Breaking down borders: the migration phenomenon and the training of nutritionist-dietitian


Breaking down borders: the migration phenomenon and the training of nutritionist-dietitian

Derribando fronteras: del fenómeno migratorio y la formación del nutricionista-dietista


Eduard Antonio Maury-Sintjago1*
Ximena Sanhueza-Riquelme1
Alejandra Rodríguez-Fernández2


1Bío-Bío University. Faculty of Health and Food Sciences. Department of Nutrition and Public Health. Chillán Chile.
2The Americas University. Faculty of Health Sciences. Chile.


*Author for correspondence. E-mail:



Submitted: 20/10/2018
Accepted: 28/05/2019



To the editor:

We live in an era of unprecedented human mobility in which people constantly move between national and international geographic borders. Worldwide international migration reached 244 million migrants in 2015.(1) In Latin America, south-south migration generated a significant increase in recent years, however, it remains stable and only corresponds to 1.5% of the total population. However, Chile has become one of the Latin American countries with the greatest influx of immigrants, which has increased from 83 805 (1982) to 410 988 (2014); currently it is reported that the figure is close to one million people. (2) According to the report, the five countries of origin with the highest percentage of visas delivered are Peru (27.5%), Colombia (17.8%), Bolivia (17.1%) Haiti (5.8%) and Venezuela (5.7%).

In accordance with what was reported by Vásquez-De Kartzow, migration and health are related and interdependent.(3) On the one hand, the migration process, per se, places individuals in situations that can affect their physical and mental well-being. The conditions surrounding this process can increase the vulnerability that leads to poor health, especially for those immigrants who move from the poorest countries, in situations of wars or as a consequence of natural disasters.(4) On the other hand, the cultural and languages differences between the host society and migrant groups can condition public programs for health promotion, access to health services and disease control.(5)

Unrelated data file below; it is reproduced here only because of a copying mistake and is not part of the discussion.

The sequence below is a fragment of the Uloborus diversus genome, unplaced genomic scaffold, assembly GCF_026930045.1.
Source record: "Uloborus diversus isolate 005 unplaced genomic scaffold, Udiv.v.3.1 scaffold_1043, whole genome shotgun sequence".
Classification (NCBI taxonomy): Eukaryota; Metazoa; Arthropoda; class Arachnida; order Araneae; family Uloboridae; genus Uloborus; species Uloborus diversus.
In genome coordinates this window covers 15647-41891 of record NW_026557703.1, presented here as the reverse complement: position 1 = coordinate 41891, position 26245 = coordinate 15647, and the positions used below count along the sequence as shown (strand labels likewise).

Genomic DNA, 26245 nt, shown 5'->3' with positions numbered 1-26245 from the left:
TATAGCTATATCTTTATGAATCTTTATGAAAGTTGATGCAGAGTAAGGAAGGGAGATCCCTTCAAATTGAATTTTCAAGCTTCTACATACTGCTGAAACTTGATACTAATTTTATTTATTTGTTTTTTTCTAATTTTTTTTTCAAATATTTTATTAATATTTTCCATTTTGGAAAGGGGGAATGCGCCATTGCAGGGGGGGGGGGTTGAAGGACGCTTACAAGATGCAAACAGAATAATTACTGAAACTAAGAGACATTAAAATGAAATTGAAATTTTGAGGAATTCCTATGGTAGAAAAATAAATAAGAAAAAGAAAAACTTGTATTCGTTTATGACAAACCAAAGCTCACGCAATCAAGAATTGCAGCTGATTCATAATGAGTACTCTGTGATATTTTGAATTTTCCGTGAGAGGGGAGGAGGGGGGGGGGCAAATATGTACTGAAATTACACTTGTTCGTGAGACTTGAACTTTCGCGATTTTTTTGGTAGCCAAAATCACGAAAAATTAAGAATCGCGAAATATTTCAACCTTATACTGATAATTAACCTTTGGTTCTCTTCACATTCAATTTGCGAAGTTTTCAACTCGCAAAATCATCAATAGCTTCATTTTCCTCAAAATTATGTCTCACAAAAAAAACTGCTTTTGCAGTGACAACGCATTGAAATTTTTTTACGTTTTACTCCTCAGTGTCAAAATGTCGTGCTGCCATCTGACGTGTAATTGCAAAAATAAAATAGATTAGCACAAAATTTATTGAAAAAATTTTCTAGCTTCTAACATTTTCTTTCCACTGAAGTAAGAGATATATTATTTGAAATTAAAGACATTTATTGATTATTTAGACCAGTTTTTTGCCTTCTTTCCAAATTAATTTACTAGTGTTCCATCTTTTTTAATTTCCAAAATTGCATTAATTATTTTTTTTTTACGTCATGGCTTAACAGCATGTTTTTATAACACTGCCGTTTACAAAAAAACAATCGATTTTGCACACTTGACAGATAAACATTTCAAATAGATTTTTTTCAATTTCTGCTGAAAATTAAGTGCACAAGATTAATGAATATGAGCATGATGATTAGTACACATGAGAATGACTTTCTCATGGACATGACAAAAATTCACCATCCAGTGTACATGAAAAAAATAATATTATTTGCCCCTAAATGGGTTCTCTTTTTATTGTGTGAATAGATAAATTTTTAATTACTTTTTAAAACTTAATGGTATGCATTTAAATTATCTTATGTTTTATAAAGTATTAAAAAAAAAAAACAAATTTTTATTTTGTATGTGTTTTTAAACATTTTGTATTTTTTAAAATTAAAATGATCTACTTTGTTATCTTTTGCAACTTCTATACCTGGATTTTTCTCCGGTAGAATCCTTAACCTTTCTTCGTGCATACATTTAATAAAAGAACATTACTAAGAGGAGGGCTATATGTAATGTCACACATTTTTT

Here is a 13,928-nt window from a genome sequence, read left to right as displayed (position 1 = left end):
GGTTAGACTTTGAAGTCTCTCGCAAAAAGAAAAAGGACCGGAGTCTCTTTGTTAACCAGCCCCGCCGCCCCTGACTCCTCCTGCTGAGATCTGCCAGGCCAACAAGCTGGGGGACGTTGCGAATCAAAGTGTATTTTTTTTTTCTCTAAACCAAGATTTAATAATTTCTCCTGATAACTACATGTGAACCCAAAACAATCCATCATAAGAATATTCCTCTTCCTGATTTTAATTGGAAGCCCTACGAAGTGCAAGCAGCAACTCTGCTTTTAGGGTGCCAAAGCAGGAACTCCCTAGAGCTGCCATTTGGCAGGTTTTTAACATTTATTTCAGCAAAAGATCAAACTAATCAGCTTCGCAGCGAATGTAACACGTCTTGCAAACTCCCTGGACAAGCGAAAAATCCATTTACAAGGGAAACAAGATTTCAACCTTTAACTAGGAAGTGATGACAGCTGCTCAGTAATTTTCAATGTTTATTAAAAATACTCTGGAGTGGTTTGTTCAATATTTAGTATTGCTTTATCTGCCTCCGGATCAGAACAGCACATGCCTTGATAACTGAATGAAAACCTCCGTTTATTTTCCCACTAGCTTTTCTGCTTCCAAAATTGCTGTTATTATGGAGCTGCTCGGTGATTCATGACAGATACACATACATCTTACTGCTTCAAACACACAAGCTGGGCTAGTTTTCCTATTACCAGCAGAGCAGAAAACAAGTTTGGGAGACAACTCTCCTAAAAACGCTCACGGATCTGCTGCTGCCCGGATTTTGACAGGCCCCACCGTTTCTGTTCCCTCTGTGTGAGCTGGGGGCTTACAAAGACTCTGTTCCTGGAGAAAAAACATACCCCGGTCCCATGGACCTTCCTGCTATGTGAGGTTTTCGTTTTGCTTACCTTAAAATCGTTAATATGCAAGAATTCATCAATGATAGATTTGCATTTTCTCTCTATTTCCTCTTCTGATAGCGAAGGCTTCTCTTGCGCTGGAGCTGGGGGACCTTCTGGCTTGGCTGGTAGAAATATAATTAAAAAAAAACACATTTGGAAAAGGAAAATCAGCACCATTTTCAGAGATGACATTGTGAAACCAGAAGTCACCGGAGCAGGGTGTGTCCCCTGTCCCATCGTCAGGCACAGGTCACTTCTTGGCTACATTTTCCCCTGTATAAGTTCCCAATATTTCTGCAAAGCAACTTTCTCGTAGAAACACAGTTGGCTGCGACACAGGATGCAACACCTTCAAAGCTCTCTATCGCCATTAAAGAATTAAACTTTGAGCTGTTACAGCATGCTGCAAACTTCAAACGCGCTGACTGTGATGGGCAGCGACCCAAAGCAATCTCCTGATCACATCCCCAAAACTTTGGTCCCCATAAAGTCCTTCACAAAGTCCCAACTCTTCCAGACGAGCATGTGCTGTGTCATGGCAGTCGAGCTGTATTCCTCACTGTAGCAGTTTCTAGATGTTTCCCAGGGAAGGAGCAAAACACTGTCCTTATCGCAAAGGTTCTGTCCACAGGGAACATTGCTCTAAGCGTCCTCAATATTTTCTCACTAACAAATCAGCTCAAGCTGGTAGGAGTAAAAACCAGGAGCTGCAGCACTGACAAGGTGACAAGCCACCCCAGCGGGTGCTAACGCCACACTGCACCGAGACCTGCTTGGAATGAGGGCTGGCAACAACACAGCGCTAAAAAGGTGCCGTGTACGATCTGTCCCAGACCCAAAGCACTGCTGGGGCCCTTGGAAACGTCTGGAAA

Due to the above, the author of this letter asks several questions related to current training plans in the areas of health, social assistance and particularly nutrition, and correspondingly expresses his concern to this regard: will the curricula be oriented to the development of transnational competences, such as inter-ethnic clinical care (with this new «other»)? Are nutritionist-dietitian schools incorporating the cultural significance of «new cuisine» into their training? Are nutrition professionals able to perform a correct collection of information on food habits and caloric-nutritional intake in immigrants? Do they know the culinary techniques, ingredients and representations of health-disease-food of immigrant groups? Most probably the answer to these questions is negative and this is mainly due to the fact that the curricula of nutrition and dietetics degrees have not been renewed at the same speed with which international mobility has increased.

Universities and professional schools must join forces (and rush) in the adjustments of their curricula to the demands of an increasingly globalized and international society. Some efforts have been observed, for example, the Bio-Bio University of (Chile) carried out during the year 2018 the I Conference on Health, Migration and Quality of Life of the Region of Ñuble (southern Chile). In this region the migratory phenomenon is very recent, but it has the peculiarity that 80 % of immigrants are of Haitian origin, so cultural and linguistic differences represent a great challenge for professionals and students of the health branch.

Finally, we must recognize the important commitment that universities have to society, that´s why we urge that interaction between migrant populations and those linked to the updating of training programs be generated to the maximum.



1. OIM. Informe sobre las migraciones en el mundo. 2018. Organización Internacional para las Migraciones [Internet]; 2018. Disponible en:

2. DEM. Reportes migratorios: población migrante en Chile. Departamento de Extranjería y Migración, Gobierno de Chile [Internet]; 2017. Disponible en:

3. Vásquez-De Kartzow, R. La nueva ola de inmigración en Chile. Oportunidad para crecer como país. Rev Chilena de Pediatría. 2018:89(3):307-309.

4. Marmot M. Society and Health of Migrants. European Journal of Epidemiology. 2016;31:639.

5. Salim A, Nusrat S, Nahid R, Gary B, Sonja W, Tanvir T. Barriers to Access of Primary Healthcare by Immigrant Populations in Canada: A Literature Review. J Immigrant Minority Health. 2016;18:1522.



Declaration of interests

The authors declare no conflict of interest.



Contribution of the authors

Eduard Antonio Maury-Sintjago: project manager, original idea, writing and final revision.
Ximena Sanhueza-Riquelme: alternate project manager, drafting and final review.
Alejandra Rodríguez-Fernández: Co-researcher, editor and final review.




The authors thank the funds granted by the Universidad del Bío-Bío (PEAUSCH-01-2018 and DIUBB 182420 4 / R)



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